When The Southgate House Revival opened in Newport on October 12, 2012, it was not just the soul of one of Cincinnati’s greatest musical institutions that found new life. The red brick building, which celebrates its sesquicentennial this year, dates to 1866, and was home to Grace Methodist Episcopal Church for 120 years. It survived a direct hit by a tornado on July 7, 1915 and a catastrophic windstorm March 10, 1986. The former sheared the steeple from the northeast corner (which was never replaced), and the latter shuttered the church for good. It stood empty for a quarter century until Southgate House founder Ross Raleigh came looking for his venue’s new home.
For 35 years, the Southgate House called 24 East Third Street home. Over the course of those decades, the 19th century mansion became a landmark on the national music scene, playing host to Rock and Roll Hall of Famers and rising stars alike. Arcade Fire, The Black Keys, Modest Mouse, The Killers, and The White Stripes all performed at Southgate on their early tours, and a given weeks’ schedule might include bluegrass, black metal, and indie rock spread across the venue’s four performance spaces. Perhaps most importantly, Southgate House provided an enthusiastic, welcoming incubator for the local music scene, and young area acts were often tacked onto national bills.
Five years ago, a legal battle erupted between Raleigh and his sister Armina Lee over control of the house; Lee won, and at the end of November, it was announced that the Southgate House would be closing its doors. The final weeks saw The Tillers record a live album and local heroes Seedy Seeds perform a career-spanning set to a sold-out crowd, before The Dopamines shut the everything down with a whole-house New Year’s Eve bash.
Raleigh was left looking for a new location, and settled on the church only four blocks away. Ten short months after the closing of the old building, the Southgate House Revival opened with the 2012 Cincypunk Fest. The renovated building’s primary performance space is the high-ceilinged Sanctuary, which has a similar capacity to the old House’s Ballroom (600). The church’s pipe organ towers above the bar on the south end of the room, and at the north end, a beautiful arches rise above the stage. It’s a striking, dramatic space for music, commented upon and loved by artists and audience alike. In 2013, The Breeders used the room as a rehearsal space, and then kicked off their Last Splash XX reunion tour with a surprise show. The room has also played host to the likes of Built to Spill, Billy Bragg, Drive-By Truckers, and countless other favorites who frequented the old space.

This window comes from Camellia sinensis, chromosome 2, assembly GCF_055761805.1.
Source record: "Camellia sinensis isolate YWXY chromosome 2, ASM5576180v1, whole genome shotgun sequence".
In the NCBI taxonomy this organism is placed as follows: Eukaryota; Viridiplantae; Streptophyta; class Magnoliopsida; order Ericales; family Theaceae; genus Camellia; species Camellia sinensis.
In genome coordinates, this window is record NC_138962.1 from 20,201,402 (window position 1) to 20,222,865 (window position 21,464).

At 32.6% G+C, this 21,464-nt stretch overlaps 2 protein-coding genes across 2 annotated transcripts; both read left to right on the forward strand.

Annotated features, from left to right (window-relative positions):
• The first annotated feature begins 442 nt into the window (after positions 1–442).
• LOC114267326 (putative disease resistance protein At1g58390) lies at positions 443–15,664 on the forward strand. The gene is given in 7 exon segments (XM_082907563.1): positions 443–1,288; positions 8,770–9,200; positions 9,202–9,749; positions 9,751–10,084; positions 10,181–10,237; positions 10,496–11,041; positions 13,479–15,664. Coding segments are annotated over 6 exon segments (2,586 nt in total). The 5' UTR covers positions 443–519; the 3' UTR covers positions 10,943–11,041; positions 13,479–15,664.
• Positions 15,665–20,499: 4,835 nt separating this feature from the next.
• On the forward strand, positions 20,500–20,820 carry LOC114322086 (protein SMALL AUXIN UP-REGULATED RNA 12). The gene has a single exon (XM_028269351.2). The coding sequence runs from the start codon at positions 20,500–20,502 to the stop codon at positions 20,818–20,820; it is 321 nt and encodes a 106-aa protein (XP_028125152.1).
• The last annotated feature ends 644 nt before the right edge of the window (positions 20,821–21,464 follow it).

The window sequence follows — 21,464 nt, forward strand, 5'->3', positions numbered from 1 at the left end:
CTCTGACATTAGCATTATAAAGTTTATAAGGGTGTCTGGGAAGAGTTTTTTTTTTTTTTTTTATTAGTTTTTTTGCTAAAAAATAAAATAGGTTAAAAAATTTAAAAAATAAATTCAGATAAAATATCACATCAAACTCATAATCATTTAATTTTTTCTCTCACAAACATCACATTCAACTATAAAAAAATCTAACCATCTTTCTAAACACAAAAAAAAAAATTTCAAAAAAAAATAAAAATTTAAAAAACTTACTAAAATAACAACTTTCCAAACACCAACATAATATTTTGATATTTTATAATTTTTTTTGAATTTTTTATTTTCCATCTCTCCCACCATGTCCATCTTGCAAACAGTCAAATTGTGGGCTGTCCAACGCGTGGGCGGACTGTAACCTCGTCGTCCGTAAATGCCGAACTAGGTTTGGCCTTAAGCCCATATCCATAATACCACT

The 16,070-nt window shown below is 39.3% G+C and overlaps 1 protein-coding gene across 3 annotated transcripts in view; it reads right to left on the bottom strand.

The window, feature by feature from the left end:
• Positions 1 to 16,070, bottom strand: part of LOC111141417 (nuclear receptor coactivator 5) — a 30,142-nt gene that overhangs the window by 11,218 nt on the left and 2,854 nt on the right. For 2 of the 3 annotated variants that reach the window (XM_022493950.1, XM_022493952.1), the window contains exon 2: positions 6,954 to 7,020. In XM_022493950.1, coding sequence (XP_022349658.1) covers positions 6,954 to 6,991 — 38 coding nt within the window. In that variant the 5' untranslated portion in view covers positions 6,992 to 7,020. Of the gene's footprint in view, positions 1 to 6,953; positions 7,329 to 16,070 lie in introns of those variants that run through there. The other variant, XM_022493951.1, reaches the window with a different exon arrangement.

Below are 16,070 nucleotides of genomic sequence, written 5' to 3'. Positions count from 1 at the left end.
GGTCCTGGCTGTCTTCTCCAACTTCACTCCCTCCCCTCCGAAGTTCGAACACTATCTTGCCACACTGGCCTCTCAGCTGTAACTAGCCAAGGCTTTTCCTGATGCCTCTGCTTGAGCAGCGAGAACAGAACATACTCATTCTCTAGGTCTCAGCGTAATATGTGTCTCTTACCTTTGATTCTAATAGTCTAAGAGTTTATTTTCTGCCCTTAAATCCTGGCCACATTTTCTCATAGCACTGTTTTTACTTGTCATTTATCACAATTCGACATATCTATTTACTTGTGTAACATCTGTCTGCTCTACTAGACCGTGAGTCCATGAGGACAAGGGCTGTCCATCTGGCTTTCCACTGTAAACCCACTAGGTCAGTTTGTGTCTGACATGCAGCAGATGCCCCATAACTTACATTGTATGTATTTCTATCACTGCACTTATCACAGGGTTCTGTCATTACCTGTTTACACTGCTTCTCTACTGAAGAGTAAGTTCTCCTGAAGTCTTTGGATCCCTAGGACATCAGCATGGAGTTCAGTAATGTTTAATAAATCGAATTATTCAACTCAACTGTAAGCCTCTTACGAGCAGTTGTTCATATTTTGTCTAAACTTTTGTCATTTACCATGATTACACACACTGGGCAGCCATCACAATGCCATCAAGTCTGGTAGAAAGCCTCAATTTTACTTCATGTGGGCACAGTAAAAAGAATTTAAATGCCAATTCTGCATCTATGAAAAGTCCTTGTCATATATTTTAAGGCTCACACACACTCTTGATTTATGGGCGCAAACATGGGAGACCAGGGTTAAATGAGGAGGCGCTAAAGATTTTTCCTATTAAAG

Outside of the Sanctuary is the intimate Lounge, painted with the Revival’s logo. The Lounge is the main bar area, and hosts free shows most nights of the week, the room has pool tables off to the north end, and the monthly Artist-in-Residence takes the stage every Wednesday night. Pro tip: to avoid service fees, just head into the Lounge and buy advance tickets in cash right at the bar.
Upstairs holds the building’s hidden gem: The Revival Room. Much smaller than the Sanctuary, the Revival Room is intimate and inviting, lit by the warm neon glow in the window. The low, narrow stage puts you right on top of the action, and the room is barely 30 feet deep from front to back. For all of the great music I’ve caught downstairs, some of the most magical moments have been up in the Revival Room.
The Southgate House is a Revival not only in name: both the institution and the building have come through adversity to arrive at their current glory. It emerged from a year of dark uncertainty as a versatile, vibrant space that continues the legacy of its legendary predecessor. It remains a cornerstone of the Cincinnati music scene and without a doubt one of the best places in town to see a show.
Cincinnati is brimming over with amazing places to see live music. Every pocket within our city has a number of places to check out your next favorite band. Within the month of April, CincyMusic.com will be featuring Neighborhood Venues in Cincinnati. These venues include; a past brothel, the home of the amazing open mic night (and a darn good pretzel), an old school jazz joint, a west side gem, the venue that was once underwater, where to go to worship music, and the go-to spot in OTR for breaking bands.
Stay tuned to CincyMusic.com for our Features on your favorite neighborhood venues this month!